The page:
On August 11, 2023, the fixed-dose combination of the PARP inhibitor niraparib and the CYP17 inhibitor abiraterone acetate plus prednisone was approved for patients with deleterious or suspected deleterious BRCA-mutated castration-resistant prostate cancer, as determined by a U.S. Food and Drug Administration–approved test.1
Supporting Efficacy Data
Approval was based on findings in a subgroup of 225 patients with BRCA mutations in a cohort of the double-blind MAGNITUDE trial (ClinicalTrials.gov identifier NCT03748641). Patients were randomly assigned to niraparib at 200 mg, abiraterone at 1,000 mg once daily, plus prednisone at 10 mg daily (n = 113) or placebo, abiraterone, and prednisone (n = 112) until unacceptable toxicity or disease progression.
Median radiographic progression-free survival was 16.6 months (95% confidence interval [CI] = 13.9 months to not estimable) in the niraparib/abiraterone group vs 10.9 months (95% CI = 8.3–13.8 months) in the control group (hazard ratio [HR] = 0.53, 95% CI = 0.36–0.79, P = .0014). In an exploratory analysis, median overall survival was 30.4 vs 28.6 months (HR = 0.79, 95% CI = 0.55–1.12).
How It Is Used
The fixed-dose combination includes niraparib at 200 mg and abiraterone at 1,000 mg once daily, which is used in combination with prednisone at 10 mg until disease progression or unacceptable toxicity. Patients should receive a concurrent gonadotropin-releasing hormone analog or should have received bilateral orchiectomy.
The labeling provides instructions on dosage modification for adverse reactions including myelosuppression and hepatotoxicity. Concomitant use should be avoided for strong CYP3A4 inducers (eg, carbamazepine, phenobarbital, phenytoin) and CYP2D6 substrates (metoprolol, duloxetine, oxycodone), for which minimal changes in concentration may lead to serious toxicities. Use of niraparib/abiraterone should be avoided in patients with moderate or severe hepatic impairment.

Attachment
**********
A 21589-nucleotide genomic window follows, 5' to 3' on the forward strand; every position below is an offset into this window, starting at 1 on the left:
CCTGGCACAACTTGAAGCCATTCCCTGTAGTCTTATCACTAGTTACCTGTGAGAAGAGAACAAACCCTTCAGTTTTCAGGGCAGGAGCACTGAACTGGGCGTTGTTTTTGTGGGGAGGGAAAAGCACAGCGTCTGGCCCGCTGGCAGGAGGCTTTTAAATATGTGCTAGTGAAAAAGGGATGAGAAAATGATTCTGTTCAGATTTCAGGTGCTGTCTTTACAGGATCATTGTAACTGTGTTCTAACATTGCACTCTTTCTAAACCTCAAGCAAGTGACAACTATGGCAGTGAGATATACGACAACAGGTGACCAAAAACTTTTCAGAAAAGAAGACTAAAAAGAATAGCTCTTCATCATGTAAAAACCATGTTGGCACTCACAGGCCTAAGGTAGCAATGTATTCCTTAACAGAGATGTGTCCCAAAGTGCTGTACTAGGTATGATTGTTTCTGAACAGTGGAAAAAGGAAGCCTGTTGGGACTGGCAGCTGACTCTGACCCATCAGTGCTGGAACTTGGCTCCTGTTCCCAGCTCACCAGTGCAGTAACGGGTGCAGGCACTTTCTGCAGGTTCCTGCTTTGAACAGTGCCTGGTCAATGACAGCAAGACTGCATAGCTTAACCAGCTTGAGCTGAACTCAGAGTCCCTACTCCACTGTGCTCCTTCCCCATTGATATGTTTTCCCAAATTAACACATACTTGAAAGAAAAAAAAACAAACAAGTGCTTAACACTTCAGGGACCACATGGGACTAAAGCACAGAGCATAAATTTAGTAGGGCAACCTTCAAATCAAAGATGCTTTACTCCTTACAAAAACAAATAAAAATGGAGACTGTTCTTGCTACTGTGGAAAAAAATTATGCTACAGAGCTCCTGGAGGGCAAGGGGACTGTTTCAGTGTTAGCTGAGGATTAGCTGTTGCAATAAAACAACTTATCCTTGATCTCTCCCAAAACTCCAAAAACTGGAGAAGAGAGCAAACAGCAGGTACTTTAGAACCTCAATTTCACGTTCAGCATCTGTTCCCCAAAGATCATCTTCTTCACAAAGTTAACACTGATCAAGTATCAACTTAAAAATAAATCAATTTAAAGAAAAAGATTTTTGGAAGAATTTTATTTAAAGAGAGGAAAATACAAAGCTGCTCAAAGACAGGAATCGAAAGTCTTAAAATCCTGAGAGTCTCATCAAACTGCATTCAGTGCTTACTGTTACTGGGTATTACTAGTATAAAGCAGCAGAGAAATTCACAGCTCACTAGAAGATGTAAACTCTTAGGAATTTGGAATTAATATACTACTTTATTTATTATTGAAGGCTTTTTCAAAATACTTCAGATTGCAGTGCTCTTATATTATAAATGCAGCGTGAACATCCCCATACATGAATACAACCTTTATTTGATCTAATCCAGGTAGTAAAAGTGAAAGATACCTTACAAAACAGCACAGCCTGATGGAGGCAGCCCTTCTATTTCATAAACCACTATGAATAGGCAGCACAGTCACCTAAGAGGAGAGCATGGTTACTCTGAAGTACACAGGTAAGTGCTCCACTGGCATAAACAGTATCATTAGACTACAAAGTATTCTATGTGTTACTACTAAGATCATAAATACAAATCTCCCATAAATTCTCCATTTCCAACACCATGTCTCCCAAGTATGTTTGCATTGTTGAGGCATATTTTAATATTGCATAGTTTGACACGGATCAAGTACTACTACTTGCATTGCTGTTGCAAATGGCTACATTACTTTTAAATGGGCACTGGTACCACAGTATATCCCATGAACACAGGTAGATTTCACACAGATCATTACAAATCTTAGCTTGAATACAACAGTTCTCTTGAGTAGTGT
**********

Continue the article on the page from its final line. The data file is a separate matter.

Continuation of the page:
Among patients in MAGNITUDE with BRCA-mutated disease, the most common adverse events of any grade in the niraparib/abiraterone group were musculoskeletal pain (44% vs 42% in control group), fatigue (43% vs 30%), constipation (34% vs 20%), hypertension (33% vs 27%), and nausea (33% vs 21%). The most common grade 3 or 4 adverse events included hypertension (14% vs 17%), COVID-19 (7% vs 4%), and fatigue (5% vs 4%). The most common grade 3 or 4 laboratory abnormalities were decreased hemoglobin (26%), lymphocytes (22%), platelets (8%), and neutrophils (6%).
Serious adverse events occurred in 41% of patients in the niraparib/abiraterone group, most commonly COVID-19 (7%), anemia (4.4%), pneumonia (3.5%), and hemorrhage (3.5%). Adverse events led to discontinuation of treatment in 15% of patients, most commonly COVID-19 (4.4%), anemia (2.7%), asthenia (2.7%), and vomiting (2.7%). Fatal adverse events occurred in 9% of patients, including COVID-19 (5%), cardiopulmonary arrest (1%), dyspnea (1%), pneumonia (1%), and septic shock (1%).
Fixed-dose niraparib/abiraterone has warnings/precautions for myelodysplastic syndrome/acute myeloid leukemia; myelosuppression; hypokalemia, fluid retention, and cardiovascular adverse reactions; hepatotoxicity; adrenocortical insufficiency; hypoglycemia; increased fractures and mortality in combination with radium Ra-223 dichloride; posterior reversible encephalopathy syndrome; and embryofetal toxicity.
1. Akeega (niraparib and abiraterone acetate) tablets, for oral use, prescribing information, Janssen Pharmaceutical Companies, August 2023. Available at https://www.accessdata.fda.gov/drugsatfda_docs/label/2023/216793s000lbl.pdf. Accessed September 5, 2023.